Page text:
Undoubtedly, Spain is a colorful, lively, and vibrant country filled with passionate people, diverse cultures, and rich history. This is why millions of tourists come to visit Spain every year. They are eager to experience the country at its best. One major factor they are attracted to visit the country is the myriad of festivals in the country throughout the year. Each festival has its own distinction, plus unforgettable traditions, which sets it apart from other celebrations in different countries.

Here are some of the traditional festivals in Spain that you should experience when you study in the country:

Pamplona Bull Run

The Bull Run in Pamplona sure is one of the most action-packed festivals in the country. It is a controversial yet popular festival that is a favorite of those adventurous and with foolhardy souls.

Actually, the bull runs are a part of a larger festival called San Fermín, which is held for a week every early July. It was in 1591 where the first official documented San Fermín was celebrated. The rest of the festival is less nerve-racking, which is good for those with weak hearts. The bull run itself is considered unethical by many because it is dangerous.

La Tomatina

If you’re in for a food fight, take part in the biggest one in the world. Celebrated in the tiny town of Buñol, La Tomatina is a festival like no other. Tomatoes are thrown at each other at this festival. Although it can be very messy, thousands of people can say that it is worth the fun.

The festival first started in 1945, when spectators threw tomatoes from a nearby fruit stand at each other disrupting a parade. Since then, it has become a tradition and is celebrated every last Wednesday of August yearly.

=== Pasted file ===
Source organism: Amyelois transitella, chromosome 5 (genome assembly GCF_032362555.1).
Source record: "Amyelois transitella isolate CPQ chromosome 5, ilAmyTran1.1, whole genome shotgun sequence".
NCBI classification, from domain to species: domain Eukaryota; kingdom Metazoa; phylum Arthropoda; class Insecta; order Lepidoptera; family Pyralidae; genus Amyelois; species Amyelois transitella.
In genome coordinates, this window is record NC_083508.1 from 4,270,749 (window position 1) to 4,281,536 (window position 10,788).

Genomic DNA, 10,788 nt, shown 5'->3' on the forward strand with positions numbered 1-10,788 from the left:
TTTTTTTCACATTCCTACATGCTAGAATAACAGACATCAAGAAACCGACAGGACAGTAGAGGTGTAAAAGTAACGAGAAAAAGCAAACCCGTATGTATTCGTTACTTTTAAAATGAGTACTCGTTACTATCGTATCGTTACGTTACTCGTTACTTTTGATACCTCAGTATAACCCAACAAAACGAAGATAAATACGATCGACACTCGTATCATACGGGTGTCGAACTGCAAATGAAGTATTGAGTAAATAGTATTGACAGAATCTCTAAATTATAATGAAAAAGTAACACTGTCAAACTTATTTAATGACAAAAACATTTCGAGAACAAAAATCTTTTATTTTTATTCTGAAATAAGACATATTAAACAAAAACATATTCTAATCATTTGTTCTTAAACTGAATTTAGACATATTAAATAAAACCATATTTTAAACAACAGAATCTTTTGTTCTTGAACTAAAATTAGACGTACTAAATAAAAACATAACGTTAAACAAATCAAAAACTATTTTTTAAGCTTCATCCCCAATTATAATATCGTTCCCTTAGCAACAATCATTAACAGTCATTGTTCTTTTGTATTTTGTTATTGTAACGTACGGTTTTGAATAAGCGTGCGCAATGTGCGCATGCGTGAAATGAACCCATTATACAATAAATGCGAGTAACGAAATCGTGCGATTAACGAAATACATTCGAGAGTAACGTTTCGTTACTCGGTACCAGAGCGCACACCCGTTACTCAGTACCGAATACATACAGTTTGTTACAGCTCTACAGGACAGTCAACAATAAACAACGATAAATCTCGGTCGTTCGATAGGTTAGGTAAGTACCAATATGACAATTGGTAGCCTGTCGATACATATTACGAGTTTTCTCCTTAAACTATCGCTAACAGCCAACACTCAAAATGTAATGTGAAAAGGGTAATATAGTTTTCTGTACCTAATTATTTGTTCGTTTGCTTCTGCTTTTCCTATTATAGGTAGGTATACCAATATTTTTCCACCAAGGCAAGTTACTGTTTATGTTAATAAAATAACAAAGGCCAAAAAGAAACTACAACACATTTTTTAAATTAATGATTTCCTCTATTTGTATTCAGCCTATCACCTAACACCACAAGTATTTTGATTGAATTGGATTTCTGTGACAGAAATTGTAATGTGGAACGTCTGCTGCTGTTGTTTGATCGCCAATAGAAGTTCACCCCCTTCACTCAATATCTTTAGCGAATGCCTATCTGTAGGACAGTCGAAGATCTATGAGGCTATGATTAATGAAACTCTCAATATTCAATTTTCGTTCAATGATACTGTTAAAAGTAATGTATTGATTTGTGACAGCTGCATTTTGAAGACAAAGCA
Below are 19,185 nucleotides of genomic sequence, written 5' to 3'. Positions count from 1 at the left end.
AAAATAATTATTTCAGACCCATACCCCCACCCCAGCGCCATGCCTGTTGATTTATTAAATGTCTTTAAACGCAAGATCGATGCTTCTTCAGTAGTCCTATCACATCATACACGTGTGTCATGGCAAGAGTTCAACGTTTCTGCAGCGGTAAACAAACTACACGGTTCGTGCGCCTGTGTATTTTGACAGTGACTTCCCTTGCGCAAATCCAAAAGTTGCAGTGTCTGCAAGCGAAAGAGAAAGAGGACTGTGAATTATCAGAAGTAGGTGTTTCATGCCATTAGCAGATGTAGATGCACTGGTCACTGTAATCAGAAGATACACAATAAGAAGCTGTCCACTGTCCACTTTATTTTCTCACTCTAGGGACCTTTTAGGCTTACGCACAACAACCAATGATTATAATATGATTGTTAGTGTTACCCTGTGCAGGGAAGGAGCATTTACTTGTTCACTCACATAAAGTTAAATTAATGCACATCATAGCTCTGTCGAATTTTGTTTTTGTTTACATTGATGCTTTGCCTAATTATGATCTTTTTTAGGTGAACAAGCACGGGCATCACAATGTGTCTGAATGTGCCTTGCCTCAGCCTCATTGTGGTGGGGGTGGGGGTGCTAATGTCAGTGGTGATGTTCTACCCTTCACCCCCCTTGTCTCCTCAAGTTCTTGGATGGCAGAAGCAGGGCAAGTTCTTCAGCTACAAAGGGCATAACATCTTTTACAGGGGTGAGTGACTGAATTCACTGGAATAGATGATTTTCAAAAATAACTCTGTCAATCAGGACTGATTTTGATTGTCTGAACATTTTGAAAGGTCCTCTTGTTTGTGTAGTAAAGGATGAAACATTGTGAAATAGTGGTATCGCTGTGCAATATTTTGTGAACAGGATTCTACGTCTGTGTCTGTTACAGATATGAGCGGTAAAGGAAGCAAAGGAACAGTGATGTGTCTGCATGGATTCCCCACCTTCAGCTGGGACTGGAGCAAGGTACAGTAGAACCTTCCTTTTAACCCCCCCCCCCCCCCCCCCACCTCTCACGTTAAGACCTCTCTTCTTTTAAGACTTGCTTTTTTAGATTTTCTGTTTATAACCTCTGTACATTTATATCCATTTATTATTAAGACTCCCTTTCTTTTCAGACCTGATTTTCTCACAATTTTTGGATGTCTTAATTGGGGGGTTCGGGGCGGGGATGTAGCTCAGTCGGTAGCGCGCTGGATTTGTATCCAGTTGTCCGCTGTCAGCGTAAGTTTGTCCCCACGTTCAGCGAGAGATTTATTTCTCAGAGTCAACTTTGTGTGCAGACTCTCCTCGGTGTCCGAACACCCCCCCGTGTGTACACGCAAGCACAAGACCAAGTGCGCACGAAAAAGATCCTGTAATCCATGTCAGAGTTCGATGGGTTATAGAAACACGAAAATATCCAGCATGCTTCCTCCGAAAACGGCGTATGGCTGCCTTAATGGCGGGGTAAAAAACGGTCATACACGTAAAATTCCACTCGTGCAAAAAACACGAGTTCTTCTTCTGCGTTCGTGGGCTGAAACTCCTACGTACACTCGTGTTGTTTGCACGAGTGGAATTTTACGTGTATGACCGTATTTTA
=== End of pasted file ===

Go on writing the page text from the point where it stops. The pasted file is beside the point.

If you want to participate, you must buy a ticket that includes travel to Buñol from the larger cities.

Semana Santa

Spain is a very religious country. You may have heard or experienced Holy Week, but wait until you celebrate it on a Spanish level. In this season, processions occur in the streets every day in the week until Easter day where brotherhoods parade floats depicting the Virgin Mary and Jesus Christ.

Spain’s Semana Santa involves processions, floats, costumes, and somber music played by live bands on Easter. If you want to catch processions, those in Seville and Malaga are some of the most famous ones.

Feria de Sevilla

Experience the most iconic festival in Seville filled with a colorful extravaganza of sherry, flamenco, and horses. The Feria de Sevilla is an annual fair in April where families create bonds with each other through meals, rides, and music.

Have your eyes be captivated by the lavishly costumed participants and colorful events. At night, you wouldn’t want to miss having alcohol while dancing to parties. 

Spain is offering diverse study opportunities for international students. Read our other articles here at MSM Unify to learn more about them.

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